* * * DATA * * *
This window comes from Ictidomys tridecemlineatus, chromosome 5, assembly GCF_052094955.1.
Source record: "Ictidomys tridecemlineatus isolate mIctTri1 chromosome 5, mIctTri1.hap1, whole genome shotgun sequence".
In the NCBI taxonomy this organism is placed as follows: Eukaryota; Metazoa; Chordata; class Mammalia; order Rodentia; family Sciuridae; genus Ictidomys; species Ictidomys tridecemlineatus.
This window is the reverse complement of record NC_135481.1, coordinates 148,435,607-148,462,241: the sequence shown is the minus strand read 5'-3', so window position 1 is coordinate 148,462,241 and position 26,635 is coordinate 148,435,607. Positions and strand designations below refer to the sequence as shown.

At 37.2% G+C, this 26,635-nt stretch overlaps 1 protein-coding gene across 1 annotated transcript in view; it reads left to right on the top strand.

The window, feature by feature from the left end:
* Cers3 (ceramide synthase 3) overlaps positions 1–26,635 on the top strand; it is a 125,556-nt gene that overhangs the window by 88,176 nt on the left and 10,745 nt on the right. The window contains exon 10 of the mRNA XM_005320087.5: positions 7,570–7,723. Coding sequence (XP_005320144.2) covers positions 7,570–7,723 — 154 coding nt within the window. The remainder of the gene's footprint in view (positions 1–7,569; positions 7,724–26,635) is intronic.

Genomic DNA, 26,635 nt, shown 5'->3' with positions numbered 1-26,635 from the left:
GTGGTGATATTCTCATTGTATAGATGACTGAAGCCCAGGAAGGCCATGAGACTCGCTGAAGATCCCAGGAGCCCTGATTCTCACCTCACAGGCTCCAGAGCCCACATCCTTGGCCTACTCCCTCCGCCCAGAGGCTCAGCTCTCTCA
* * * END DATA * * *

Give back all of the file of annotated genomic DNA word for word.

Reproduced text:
This window comes from Ictidomys tridecemlineatus, chromosome 5, assembly GCF_052094955.1.
Source record: "Ictidomys tridecemlineatus isolate mIctTri1 chromosome 5, mIctTri1.hap1, whole genome shotgun sequence".
In the NCBI taxonomy this organism is placed as follows: Eukaryota; Metazoa; Chordata; class Mammalia; order Rodentia; family Sciuridae; genus Ictidomys; species Ictidomys tridecemlineatus.
This window is the reverse complement of record NC_135481.1, coordinates 148,435,607-148,462,241: the sequence shown is the minus strand read 5'-3', so window position 1 is coordinate 148,462,241 and position 26,635 is coordinate 148,435,607. Positions and strand designations below refer to the sequence as shown.

At 37.2% G+C, this 26,635-nt stretch overlaps 1 protein-coding gene across 1 annotated transcript in view; it reads left to right on the top strand.

The window, feature by feature from the left end:
* Cers3 (ceramide synthase 3) overlaps positions 1–26,635 on the top strand; it is a 125,556-nt gene that overhangs the window by 88,176 nt on the left and 10,745 nt on the right. The window contains exon 10 of the mRNA XM_005320087.5: positions 7,570–7,723. Coding sequence (XP_005320144.2) covers positions 7,570–7,723 — 154 coding nt within the window. The remainder of the gene's footprint in view (positions 1–7,569; positions 7,724–26,635) is intronic.

Genomic DNA, 26,635 nt, shown 5'->3' with positions numbered 1-26,635 from the left:
GTGGTGATATTCTCATTGTATAGATGACTGAAGCCCAGGAAGGCCATGAGACTCGCTGAAGATCCCAGGAGCCCTGATTCTCACCTCACAGGCTCCAGAGCCCACATCCTTGGCCTACTCCCTCCGCCCAGAGGCTCAGCTCTCTCA